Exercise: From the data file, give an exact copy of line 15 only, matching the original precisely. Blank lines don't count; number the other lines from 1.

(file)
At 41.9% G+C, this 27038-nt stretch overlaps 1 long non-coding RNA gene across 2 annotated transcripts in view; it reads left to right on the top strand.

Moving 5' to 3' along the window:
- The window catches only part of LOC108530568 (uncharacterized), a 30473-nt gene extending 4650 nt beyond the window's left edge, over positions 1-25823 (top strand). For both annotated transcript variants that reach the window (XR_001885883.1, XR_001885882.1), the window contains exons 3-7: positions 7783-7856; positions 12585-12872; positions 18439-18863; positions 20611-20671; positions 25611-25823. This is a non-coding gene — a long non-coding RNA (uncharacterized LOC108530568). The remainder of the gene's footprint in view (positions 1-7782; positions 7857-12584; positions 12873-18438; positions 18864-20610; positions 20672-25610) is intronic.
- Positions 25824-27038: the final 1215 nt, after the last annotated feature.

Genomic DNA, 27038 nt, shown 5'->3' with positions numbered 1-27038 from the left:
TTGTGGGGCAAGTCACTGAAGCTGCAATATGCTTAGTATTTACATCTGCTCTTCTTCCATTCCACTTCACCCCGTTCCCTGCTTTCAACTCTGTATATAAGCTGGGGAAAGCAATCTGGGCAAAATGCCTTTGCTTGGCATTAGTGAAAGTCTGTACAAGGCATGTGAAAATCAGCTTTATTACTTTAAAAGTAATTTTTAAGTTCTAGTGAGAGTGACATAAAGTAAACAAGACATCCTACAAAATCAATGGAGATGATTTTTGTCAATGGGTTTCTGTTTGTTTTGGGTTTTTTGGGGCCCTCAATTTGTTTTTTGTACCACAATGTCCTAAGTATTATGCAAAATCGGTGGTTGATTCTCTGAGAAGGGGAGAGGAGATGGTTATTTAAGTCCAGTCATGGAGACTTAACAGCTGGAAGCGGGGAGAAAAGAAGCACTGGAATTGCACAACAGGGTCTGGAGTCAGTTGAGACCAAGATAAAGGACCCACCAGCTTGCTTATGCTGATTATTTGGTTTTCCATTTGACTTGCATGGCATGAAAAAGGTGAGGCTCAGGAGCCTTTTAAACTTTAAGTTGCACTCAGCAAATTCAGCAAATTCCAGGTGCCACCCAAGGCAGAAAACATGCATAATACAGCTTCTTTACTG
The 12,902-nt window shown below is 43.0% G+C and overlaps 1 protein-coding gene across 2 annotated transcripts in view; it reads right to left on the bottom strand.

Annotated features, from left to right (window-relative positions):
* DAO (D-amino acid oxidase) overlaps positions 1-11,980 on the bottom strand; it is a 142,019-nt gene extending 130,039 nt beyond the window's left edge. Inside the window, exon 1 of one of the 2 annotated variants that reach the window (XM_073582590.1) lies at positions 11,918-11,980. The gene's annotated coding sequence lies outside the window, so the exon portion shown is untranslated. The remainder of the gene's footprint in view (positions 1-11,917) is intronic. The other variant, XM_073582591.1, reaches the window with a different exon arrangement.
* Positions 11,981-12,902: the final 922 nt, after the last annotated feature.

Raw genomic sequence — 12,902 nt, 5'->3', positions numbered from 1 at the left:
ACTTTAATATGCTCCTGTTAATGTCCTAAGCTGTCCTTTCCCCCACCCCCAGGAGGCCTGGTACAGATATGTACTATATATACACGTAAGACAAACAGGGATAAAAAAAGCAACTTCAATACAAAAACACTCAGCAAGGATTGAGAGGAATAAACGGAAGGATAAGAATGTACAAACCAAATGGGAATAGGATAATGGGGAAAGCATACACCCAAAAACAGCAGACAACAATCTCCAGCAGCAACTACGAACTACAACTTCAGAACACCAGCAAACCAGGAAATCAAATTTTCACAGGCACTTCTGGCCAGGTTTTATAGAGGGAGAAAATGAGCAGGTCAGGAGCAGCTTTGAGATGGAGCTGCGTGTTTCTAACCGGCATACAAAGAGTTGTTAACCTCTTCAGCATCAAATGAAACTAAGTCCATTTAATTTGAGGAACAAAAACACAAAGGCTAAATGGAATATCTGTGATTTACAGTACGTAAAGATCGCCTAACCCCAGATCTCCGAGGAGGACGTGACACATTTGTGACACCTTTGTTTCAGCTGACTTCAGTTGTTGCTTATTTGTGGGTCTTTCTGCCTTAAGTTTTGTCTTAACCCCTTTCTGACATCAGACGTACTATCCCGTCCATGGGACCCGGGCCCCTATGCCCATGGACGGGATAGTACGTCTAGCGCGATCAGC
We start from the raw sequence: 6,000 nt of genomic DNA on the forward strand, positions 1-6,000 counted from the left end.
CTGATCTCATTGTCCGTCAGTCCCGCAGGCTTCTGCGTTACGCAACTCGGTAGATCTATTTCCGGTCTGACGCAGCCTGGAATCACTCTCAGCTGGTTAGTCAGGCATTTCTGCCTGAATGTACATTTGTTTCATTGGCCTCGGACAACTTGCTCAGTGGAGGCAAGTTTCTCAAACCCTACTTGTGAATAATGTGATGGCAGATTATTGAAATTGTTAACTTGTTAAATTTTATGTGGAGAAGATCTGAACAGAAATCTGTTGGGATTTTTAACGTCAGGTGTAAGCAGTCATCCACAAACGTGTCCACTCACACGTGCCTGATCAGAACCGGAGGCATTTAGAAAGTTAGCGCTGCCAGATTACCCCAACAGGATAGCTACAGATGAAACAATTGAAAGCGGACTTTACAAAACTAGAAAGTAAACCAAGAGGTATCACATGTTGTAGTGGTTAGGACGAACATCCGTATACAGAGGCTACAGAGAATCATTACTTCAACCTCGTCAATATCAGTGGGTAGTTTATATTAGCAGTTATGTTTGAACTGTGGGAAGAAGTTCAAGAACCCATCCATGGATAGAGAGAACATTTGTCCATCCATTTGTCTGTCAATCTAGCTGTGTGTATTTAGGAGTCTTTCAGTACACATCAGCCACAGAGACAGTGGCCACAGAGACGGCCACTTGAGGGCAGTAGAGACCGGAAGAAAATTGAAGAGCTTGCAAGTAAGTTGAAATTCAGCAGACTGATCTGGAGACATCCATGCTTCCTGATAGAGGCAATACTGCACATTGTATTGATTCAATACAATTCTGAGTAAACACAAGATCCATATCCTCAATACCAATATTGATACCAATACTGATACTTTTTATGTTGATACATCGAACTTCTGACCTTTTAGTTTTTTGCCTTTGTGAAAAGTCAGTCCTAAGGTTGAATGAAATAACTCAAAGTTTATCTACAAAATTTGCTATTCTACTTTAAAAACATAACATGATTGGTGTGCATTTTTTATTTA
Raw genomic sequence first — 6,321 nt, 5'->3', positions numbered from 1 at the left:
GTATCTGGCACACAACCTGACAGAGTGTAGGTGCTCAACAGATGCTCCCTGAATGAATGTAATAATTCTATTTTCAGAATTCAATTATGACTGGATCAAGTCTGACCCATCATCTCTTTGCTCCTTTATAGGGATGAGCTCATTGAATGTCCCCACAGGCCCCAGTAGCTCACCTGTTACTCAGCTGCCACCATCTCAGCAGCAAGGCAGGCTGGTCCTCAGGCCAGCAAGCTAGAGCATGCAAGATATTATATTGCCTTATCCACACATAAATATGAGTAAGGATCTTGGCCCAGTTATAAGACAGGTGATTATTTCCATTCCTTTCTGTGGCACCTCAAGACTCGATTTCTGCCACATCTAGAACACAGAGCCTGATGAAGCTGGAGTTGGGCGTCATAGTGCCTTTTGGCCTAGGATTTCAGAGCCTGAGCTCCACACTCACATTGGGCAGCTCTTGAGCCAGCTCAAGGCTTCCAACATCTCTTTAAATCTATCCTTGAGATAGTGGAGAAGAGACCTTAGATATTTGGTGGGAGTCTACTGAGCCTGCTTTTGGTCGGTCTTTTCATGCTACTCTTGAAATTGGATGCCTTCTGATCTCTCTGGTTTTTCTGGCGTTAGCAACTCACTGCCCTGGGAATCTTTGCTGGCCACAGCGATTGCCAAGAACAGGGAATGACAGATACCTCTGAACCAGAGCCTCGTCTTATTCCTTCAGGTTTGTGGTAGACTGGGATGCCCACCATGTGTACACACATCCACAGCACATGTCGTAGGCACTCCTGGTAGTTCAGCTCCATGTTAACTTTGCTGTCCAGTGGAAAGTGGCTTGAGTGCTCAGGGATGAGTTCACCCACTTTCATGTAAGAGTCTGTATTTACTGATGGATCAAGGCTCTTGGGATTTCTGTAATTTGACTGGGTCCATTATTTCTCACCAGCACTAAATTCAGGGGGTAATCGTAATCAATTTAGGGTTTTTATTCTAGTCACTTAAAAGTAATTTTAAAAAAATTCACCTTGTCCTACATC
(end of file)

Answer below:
Raw genomic sequence first — 6,321 nt, 5'->3', positions numbered from 1 at the left: